It arrived in the form of a song, which I’ll post here, but trust me, trust me—you really need to see it live. I heard it for the first time on Saturday night. I’d waded into the dancing crowd in front of the stage to get a better picture of the band (for this article—ha.) “We’re going to try to live again” was the line that caught my ear. Had somebody sort of died? I wanted to figure out what the song was about, in case it could offer any insights into what resurrection entailed. It sounded like useful information. As my brain fed the lyrics into its clown mouth, I moved closer to the monitors. Pulled into a bouncing whirlpool of the happiest campers I’d ever seen, I let go, and the music hit me like an anvil made of lasers. Was the energy palpable? I don’t know, but the people were—literally. Everyone moved like kids on a playground, arms flew up to clap out choruses—we were a tilt-a-whirl made of humans, powered by the band’s kinetic energy. The physical experience of the show was a vibrant and powerful one, but the only reason it worked is because it hooked its talons into my brain first—MEN lyrics raise questions, and the questions don’t let up—they carry your brain to the end of the song, as the music carries your body. And there it was. I felt in love with being a human among other humans. I remembered, for the first time in two years, the warmth of people, the point of closeness, the reason we bother.  I walked out of there feeling like I’d just been healed in a revival tent. I was worried that the feeling would subside, but it hasn’t. “Only connect”—Forster said it was the point of everything, and it seems that MEN is buoyed by the same message, in spite and because of the political realm the band occupies. By which I mean, I think, the universe.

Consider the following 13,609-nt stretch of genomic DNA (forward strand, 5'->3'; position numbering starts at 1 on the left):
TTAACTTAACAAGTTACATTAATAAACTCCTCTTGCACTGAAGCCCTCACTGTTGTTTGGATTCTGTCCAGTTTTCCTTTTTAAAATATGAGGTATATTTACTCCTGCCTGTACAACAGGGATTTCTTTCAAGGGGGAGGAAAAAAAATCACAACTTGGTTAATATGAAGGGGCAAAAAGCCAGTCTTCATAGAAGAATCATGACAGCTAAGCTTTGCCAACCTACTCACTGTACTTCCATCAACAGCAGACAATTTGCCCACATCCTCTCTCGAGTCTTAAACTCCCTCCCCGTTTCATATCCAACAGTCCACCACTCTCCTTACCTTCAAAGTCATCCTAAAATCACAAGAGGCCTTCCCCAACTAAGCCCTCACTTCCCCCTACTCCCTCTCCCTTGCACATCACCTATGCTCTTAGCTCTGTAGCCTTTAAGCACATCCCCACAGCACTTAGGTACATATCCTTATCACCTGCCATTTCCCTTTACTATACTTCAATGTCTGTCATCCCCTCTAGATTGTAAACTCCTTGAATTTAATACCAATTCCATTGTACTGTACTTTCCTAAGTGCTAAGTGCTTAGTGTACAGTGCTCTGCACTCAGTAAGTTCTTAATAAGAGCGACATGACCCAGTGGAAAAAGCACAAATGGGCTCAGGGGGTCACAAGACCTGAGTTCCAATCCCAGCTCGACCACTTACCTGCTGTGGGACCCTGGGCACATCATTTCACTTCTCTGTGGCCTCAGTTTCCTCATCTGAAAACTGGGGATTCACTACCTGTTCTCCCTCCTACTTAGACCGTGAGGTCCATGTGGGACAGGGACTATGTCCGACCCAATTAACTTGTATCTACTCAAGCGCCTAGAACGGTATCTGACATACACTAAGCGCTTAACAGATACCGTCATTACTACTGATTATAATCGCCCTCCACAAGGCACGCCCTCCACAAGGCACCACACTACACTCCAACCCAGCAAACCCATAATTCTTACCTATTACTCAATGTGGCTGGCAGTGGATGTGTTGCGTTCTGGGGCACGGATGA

—Amalia Levari